All measurements involve uncertainty. Suppliers of measuring equipment usually specify the measurement uncertainty as a symmetrical interval around the measurement result:
Measurement result ± measurement uncertainty
Example: The length of a special measuring rod is 2000 mm ± 1 mm. With a 95 % confidence interval, which is normal to use, there is a 95% probability that the rod is between 1999 mm and 2001 mm.
Measurement System Analysis (MSA), also referred to as Measurement System Evaluation (MSE), can determine the measurements accuracy, precision, and stability. By measuring the same item repeatedly you can decide the precision.
Measurements are done many different ways, using different kind of technologies.
Lean Tech has evaluated subjective measurement systems like appearance, taste, and smell. Surprisingly, the measurement error for a visual test was greatest for the quality manager, who made the decision when there was doubt about the quality. The quality manager did not perform the test frequently, only occasionally when the quality was questioned. Ironically, this person's evaluation was less consistent than for operators who performed the test more frequently.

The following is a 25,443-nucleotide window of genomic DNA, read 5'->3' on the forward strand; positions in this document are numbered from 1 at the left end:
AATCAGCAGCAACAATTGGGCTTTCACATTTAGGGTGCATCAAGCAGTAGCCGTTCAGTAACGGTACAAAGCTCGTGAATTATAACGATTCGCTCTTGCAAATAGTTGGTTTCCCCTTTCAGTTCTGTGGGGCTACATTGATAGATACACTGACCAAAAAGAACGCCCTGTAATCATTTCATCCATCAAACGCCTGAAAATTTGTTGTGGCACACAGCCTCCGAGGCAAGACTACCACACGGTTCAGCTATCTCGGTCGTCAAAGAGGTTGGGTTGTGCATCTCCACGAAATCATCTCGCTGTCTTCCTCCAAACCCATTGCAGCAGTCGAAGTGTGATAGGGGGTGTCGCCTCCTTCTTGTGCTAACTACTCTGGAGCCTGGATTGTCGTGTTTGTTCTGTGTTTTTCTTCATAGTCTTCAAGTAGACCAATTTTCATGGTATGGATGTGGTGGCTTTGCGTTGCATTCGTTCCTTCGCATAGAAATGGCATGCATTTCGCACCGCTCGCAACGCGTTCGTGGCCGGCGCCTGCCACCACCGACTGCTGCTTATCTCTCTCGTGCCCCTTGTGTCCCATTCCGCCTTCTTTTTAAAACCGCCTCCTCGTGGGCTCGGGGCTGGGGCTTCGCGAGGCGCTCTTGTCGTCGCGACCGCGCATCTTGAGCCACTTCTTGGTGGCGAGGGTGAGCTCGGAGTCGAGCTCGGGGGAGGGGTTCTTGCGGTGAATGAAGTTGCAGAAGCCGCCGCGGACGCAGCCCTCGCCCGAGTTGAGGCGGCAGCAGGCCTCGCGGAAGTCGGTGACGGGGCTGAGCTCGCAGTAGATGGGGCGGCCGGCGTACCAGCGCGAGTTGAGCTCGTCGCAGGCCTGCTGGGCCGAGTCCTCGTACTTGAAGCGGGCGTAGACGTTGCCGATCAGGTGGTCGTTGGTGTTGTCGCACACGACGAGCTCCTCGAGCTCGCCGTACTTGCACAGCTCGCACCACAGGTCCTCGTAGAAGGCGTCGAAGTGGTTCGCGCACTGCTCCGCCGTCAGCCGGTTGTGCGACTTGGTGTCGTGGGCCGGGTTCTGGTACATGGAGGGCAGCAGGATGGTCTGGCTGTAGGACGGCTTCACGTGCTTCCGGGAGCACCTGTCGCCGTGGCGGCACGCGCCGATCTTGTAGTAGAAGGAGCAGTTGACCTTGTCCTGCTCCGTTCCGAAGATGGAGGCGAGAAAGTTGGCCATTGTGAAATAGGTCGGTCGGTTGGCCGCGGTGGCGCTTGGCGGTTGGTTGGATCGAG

Maybe you use cameras / automatic optical inspection (AOI) to control product quality? The measurement can be performed based on reference points identified by the camera. Measures of distance can be made between reference points to control product quality. Measurement System Evaluations performed by Lean Tech for camera controls, show that they are both accurate and precise if they find the right reference point.
Unfortunately, they become unstable if they fail to find the correct reference point and thus render incorrect measurement.
To make the right decisions, you need reliable measurement results. Lean Tech can help you perform Measurement System Analyzes or train you how to do it yourself.
Here is a video about weight measurements, which determine measurement uncertainty, within day variation and between day variation: